The truth hurts less than lies.

Published April 10, 2017

Greetings, friends:

I am going to interrupt the theme of these newsletters and address some news that has rattled our community, causing much sorrow.

As many of you know, the Rev. Ron Robinson was arrested late last month on child pornography charges, and newspaper reports state that he has admitted the charges in deeply disturbing terms.

Ron was, among other roles, the long-time executive director of the Unitarian Universalist Christian Fellowship. He taught seminarians – I’ve known Ron since 1994 when I was a seminarian and he a church-developing layman – rallied a community of missional ministers and held ministerial fellowship with the UUA. Each of these connections have been undone, responsibilities released, and his fellowship suspended pending the outcome of the legal process. The groups he was closest to have responded firmly, quickly and without defensiveness, to provide care, prayerful consideration and concern for his family and (without pardon) Ron.

It is worth noting that, to my knowledge, nobody has come out and denied that Ron committed any moral or legal crime, or that he was the target of some vendetta or conspiracy. He may be guilty of greater crimes or lessor crimes. He may be found not guilty in court. But it isn’t inconceivable that he committed them, and that we have become less naive (or self-deluding) than others before us who loved and esteemed their misconducting, abusive or injurious religious leaders. And if not him, then it could be another person at any time.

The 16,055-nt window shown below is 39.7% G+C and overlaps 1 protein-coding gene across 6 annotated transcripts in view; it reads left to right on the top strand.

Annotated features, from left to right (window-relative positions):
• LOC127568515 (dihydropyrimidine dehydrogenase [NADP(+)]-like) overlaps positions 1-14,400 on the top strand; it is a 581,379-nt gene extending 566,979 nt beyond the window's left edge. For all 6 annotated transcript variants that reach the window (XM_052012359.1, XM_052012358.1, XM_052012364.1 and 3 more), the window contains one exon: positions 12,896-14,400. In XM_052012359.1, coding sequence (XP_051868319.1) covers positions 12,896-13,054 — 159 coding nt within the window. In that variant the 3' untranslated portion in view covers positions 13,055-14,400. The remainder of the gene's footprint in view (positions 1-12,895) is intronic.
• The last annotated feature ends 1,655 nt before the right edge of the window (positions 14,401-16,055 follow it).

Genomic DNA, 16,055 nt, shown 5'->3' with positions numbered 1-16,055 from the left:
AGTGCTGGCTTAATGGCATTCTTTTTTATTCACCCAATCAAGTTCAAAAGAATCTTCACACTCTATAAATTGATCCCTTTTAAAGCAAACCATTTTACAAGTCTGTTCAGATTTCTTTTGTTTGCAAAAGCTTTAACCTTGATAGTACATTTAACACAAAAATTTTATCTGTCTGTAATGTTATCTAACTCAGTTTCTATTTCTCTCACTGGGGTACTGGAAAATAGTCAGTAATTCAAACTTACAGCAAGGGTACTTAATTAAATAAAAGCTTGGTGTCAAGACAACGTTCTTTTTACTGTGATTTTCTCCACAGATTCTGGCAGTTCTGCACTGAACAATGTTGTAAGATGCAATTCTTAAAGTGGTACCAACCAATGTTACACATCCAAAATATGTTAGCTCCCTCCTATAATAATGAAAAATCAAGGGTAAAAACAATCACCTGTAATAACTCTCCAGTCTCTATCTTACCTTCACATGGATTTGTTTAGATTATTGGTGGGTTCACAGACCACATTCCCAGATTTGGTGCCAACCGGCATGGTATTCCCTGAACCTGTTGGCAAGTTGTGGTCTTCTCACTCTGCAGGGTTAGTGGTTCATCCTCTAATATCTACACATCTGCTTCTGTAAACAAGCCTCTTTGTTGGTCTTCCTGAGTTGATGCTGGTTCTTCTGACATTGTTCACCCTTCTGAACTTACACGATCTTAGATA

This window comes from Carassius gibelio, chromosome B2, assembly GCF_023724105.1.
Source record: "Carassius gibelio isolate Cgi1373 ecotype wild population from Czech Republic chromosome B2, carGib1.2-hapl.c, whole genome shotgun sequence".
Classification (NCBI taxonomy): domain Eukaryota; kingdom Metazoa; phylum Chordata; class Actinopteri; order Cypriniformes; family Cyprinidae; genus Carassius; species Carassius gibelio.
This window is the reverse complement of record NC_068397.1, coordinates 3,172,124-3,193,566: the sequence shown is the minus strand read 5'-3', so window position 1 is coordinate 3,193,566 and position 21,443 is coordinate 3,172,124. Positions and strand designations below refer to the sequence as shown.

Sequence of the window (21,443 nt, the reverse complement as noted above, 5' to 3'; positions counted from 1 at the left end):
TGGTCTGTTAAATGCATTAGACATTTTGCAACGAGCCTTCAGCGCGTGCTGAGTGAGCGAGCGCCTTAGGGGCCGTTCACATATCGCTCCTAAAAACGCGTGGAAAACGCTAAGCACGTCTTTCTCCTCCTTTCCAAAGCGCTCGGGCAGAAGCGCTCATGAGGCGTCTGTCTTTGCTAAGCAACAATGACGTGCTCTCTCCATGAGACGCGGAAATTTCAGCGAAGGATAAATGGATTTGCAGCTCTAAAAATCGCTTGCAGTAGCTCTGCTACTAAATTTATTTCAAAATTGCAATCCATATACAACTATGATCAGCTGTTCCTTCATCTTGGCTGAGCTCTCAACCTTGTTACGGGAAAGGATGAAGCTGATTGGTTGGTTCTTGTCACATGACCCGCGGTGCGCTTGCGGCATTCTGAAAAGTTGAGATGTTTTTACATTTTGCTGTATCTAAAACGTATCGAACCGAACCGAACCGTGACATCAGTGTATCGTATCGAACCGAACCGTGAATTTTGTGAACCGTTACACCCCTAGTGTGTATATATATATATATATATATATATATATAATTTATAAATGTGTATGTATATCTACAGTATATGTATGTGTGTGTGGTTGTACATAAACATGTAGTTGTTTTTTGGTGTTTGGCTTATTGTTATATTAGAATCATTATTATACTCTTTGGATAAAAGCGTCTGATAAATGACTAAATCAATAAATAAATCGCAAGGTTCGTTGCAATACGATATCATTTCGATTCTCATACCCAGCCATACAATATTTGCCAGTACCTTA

Our community speaking openly does not correct the harm he caused, but, in a new spirit of candor, repentance and accountability, keeps the harm from continuing through collusion and denial. We have learned from others’ scandal and cover-ups, and while I was as shocked as anyone about the news, I was in a sense prepared for it. I hope this is true for you, too. We must prepare ourselves “as far in us lies” for trouble and hardship. And if this ordeal recalls a harm or an assault against you, there may be some small solace in the truth coming out. There is hope in the cross, but also much pain.

This is a Universalist Christian service; what does our tradition say? While there were plenty inside and outside of Universalism keen to highlight the goodness of God and the falsehood of an eternal hell, it comes with a profession of the surety of a punishment that is proportional to the sin. There was disagreement about how this would take place or when, but a just God asks no more or less than the harm done. There is no place for false denials or false confessions; the Eternal One sees, and in time heals and receives. Keep this in mind as more facts come out; I am sure of more sorrowful news, and be ready to pray for Ron and his family, and help those hurt, known or unknown.

Sincerely yours, (The Rev.) Scott Wells